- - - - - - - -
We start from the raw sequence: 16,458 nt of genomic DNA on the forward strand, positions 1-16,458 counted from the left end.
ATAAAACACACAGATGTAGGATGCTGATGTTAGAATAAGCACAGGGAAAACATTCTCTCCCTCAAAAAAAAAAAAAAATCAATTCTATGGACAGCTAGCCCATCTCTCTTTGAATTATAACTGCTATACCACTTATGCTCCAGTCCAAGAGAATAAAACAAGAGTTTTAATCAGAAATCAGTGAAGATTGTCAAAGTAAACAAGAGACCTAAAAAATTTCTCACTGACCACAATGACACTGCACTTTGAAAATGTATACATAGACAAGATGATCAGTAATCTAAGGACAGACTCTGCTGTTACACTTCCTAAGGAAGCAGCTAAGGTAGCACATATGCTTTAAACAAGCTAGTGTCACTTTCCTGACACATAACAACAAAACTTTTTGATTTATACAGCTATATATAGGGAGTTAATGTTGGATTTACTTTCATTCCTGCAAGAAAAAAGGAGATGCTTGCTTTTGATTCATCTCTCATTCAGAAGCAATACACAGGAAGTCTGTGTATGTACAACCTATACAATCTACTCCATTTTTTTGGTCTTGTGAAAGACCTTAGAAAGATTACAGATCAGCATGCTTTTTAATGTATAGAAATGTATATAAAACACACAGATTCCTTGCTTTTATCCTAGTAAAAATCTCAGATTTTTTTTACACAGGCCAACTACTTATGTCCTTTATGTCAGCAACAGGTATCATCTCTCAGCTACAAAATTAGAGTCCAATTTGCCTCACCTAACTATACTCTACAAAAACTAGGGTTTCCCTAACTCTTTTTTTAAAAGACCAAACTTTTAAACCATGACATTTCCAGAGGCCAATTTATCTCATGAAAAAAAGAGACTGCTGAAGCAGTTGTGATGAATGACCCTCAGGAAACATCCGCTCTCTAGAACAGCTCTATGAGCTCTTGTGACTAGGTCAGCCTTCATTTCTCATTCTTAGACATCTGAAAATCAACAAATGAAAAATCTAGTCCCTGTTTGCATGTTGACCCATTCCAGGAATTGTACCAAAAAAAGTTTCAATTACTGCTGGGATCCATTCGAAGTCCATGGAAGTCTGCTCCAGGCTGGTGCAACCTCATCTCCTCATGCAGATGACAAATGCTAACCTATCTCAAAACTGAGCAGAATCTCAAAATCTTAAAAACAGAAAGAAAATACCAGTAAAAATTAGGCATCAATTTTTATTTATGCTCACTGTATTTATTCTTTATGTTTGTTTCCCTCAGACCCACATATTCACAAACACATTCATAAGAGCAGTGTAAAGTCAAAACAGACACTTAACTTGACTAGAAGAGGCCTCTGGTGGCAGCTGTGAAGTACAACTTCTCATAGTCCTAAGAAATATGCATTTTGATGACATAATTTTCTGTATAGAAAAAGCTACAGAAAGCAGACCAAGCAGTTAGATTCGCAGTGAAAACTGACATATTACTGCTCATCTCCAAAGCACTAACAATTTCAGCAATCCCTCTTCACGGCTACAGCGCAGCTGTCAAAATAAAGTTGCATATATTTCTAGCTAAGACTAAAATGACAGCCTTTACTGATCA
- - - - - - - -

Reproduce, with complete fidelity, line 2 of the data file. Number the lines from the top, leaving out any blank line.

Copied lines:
ATAAAACACACAGATGTAGGATGCTGATGTTAGAATAAGCACAGGGAAAACATTCTCTCCCTCAAAAAAAAAAAAAAATCAATTCTATGGACAGCTAGCCCATCTCTCTTTGAATTATAACTGCTATACCACTTATGCTCCAGTCCAAGAGAATAAAACAAGAGTTTTAATCAGAAATCAGTGAAGATTGTCAAAGTAAACAAGAGACCTAAAAAATTTCTCACTGACCACAATGACACTGCACTTTGAAAATGTATACATAGACAAGATGATCAGTAATCTAAGGACAGACTCTGCTGTTACACTTCCTAAGGAAGCAGCTAAGGTAGCACATATGCTTTAAACAAGCTAGTGTCACTTTCCTGACACATAACAACAAAACTTTTTGATTTATACAGCTATATATAGGGAGTTAATGTTGGATTTACTTTCATTCCTGCAAGAAAAAAGGAGATGCTTGCTTTTGATTCATCTCTCATTCAGAAGCAATACACAGGAAGTCTGTGTATGTACAACCTATACAATCTACTCCATTTTTTTGGTCTTGTGAAAGACCTTAGAAAGATTACAGATCAGCATGCTTTTTAATGTATAGAAATGTATATAAAACACACAGATTCCTTGCTTTTATCCTAGTAAAAATCTCAGATTTTTTTTACACAGGCCAACTACTTATGTCCTTTATGTCAGCAACAGGTATCATCTCTCAGCTACAAAATTAGAGTCCAATTTGCCTCACCTAACTATACTCTACAAAAACTAGGGTTTCCCTAACTCTTTTTTTAAAAGACCAAACTTTTAAACCATGACATTTCCAGAGGCCAATTTATCTCATGAAAAAAAGAGACTGCTGAAGCAGTTGTGATGAATGACCCTCAGGAAACATCCGCTCTCTAGAACAGCTCTATGAGCTCTTGTGACTAGGTCAGCCTTCATTTCTCATTCTTAGACATCTGAAAATCAACAAATGAAAAATCTAGTCCCTGTTTGCATGTTGACCCATTCCAGGAATTGTACCAAAAAAAGTTTCAATTACTGCTGGGATCCATTCGAAGTCCATGGAAGTCTGCTCCAGGCTGGTGCAACCTCATCTCCTCATGCAGATGACAAATGCTAACCTATCTCAAAACTGAGCAGAATCTCAAAATCTTAAAAACAGAAAGAAAATACCAGTAAAAATTAGGCATCAATTTTTATTTATGCTCACTGTATTTATTCTTTATGTTTGTTTCCCTCAGACCCACATATTCACAAACACATTCATAAGAGCAGTGTAAAGTCAAAACAGACACTTAACTTGACTAGAAGAGGCCTCTGGTGGCAGCTGTGAAGTACAACTTCTCATAGTCCTAAGAAATATGCATTTTGATGACATAATTTTCTGTATAGAAAAAGCTACAGAAAGCAGACCAAGCAGTTAGATTCGCAGTGAAAACTGACATATTACTGCTCATCTCCAAAGCACTAACAATTTCAGCAATCCCTCTTCACGGCTACAGCGCAGCTGTCAAAATAAAGTTGCATATATTTCTAGCTAAGACTAAAATGACAGCCTTTACTGATCA